A Galápagos land iguana on South Plaza. More yellowish in color than their relatives on the mainland, they feed on the flowers and pads of prickly pear cacti.

South Plaza. Many visitors are surprised to find much of the archipelago's land area covered by semi-desert and desert vegetation. The islands lie in the Pacific Dry Belt. More information on the Galápagos' dry and moderate climate can be found here.

Marine iguanas, the only sea-going lizard in the world, on Isla Española. They have flat tails used for swimming and can dive to a depth of forty feet and stay under water for up to an hour. To conserve heat, marine iguanas simply aggregate, or pile together.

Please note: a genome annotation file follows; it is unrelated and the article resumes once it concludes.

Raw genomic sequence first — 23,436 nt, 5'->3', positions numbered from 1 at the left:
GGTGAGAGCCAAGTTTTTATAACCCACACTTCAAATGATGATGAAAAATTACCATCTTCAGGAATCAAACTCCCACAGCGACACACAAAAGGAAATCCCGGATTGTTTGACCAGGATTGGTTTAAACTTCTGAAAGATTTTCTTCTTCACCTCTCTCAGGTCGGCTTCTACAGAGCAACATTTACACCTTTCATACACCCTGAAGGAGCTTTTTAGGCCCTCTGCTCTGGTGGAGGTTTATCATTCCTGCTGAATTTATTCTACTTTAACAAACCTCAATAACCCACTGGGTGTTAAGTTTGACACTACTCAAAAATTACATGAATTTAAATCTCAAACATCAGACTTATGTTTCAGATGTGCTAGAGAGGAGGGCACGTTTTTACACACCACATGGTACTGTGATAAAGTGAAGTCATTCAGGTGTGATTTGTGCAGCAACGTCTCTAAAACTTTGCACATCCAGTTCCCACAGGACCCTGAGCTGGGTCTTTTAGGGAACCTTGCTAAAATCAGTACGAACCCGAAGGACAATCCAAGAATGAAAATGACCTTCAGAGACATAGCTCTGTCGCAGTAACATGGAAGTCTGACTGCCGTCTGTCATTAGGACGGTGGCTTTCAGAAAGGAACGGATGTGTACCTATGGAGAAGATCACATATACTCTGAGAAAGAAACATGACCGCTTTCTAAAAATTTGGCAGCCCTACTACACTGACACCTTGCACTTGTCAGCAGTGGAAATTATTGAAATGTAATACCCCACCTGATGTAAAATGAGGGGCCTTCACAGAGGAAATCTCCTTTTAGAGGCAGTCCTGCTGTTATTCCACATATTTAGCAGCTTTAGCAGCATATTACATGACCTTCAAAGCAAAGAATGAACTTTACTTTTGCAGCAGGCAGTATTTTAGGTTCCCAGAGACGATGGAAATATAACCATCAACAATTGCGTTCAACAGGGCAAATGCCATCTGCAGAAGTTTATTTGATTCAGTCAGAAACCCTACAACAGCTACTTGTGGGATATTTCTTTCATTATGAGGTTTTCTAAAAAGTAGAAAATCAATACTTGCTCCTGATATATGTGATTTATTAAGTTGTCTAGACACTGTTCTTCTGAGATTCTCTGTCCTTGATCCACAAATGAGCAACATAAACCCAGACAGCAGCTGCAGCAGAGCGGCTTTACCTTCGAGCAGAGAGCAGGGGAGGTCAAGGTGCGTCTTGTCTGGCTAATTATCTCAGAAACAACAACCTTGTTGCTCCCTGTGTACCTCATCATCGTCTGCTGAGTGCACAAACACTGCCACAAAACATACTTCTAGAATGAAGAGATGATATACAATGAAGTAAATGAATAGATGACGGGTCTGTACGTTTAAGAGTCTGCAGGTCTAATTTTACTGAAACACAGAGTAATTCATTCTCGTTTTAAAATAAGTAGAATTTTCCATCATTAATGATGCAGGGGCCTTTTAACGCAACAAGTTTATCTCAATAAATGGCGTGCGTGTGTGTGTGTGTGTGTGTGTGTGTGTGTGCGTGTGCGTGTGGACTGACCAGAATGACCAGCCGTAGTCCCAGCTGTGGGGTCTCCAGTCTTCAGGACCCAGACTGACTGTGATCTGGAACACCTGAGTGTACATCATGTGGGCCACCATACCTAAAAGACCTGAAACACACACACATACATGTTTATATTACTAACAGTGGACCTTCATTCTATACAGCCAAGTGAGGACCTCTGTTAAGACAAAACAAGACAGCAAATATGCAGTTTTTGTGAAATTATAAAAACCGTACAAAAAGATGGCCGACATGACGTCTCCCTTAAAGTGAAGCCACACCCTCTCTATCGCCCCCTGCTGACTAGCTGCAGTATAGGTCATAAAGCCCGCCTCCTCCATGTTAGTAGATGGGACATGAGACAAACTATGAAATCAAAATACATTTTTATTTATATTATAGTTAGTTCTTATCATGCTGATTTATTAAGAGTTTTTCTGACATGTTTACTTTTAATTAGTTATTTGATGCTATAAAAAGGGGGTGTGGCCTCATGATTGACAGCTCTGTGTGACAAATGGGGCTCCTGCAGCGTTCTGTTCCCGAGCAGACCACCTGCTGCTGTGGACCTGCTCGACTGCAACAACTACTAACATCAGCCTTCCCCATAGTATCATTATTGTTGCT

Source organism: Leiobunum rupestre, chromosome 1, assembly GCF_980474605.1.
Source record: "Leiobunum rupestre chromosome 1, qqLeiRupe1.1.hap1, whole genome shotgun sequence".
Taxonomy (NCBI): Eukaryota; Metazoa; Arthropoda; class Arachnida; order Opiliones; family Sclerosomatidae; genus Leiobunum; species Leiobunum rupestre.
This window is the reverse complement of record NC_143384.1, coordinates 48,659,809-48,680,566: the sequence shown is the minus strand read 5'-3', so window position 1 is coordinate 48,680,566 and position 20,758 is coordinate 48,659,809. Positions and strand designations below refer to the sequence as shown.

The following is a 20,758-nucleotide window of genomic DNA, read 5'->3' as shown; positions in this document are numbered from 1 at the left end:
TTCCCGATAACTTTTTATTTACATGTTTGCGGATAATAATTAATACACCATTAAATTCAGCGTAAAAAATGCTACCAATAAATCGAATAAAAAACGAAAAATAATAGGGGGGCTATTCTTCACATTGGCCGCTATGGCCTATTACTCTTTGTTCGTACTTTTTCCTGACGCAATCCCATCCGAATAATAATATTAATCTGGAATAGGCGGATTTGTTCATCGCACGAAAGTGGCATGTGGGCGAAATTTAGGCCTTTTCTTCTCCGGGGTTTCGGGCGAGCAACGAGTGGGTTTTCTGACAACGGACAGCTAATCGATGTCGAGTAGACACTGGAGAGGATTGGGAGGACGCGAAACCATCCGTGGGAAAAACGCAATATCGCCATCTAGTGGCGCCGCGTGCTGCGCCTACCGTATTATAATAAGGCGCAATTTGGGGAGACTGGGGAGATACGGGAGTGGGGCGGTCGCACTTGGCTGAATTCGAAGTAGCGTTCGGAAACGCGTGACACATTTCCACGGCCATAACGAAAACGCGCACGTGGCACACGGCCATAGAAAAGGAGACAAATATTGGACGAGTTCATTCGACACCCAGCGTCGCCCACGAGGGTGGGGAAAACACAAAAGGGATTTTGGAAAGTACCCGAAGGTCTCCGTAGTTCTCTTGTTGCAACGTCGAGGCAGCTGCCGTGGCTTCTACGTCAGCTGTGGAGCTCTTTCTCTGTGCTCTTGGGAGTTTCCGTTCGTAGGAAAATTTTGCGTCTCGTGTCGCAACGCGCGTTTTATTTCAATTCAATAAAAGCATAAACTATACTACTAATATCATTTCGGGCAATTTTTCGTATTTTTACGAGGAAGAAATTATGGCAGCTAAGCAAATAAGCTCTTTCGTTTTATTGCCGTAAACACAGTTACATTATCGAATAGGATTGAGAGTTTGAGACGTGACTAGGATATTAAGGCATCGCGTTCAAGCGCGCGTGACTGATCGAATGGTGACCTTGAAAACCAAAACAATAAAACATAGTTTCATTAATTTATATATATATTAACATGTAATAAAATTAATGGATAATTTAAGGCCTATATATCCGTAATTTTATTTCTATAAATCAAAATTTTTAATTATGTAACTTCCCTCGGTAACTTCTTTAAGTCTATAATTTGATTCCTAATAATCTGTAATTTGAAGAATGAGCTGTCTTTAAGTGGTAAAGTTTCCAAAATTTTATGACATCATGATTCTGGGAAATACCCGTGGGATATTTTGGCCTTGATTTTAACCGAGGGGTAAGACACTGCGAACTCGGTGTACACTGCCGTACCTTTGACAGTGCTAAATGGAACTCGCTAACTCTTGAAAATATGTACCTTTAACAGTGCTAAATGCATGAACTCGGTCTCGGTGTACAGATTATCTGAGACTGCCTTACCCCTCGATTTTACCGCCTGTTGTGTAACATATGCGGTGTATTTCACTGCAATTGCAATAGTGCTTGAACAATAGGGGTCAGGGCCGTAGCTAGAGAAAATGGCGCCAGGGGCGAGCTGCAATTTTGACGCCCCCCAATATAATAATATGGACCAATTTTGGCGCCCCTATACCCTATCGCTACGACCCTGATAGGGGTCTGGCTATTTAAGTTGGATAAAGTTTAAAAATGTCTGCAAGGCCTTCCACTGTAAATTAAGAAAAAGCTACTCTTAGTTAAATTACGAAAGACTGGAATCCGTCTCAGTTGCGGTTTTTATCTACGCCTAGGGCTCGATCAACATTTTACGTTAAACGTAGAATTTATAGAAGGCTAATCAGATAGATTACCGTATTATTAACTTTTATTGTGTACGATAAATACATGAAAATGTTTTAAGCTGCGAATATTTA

A marine iguana takes to the water. They eat an array of marine algae, as well as crustaceans and insects.

Isla Española has some rugged and beautiful coastline.

Like I said before, the wildlife is fearless. Wildlife here has few predators.

A young sea lion sturts along the beach on Isla Española.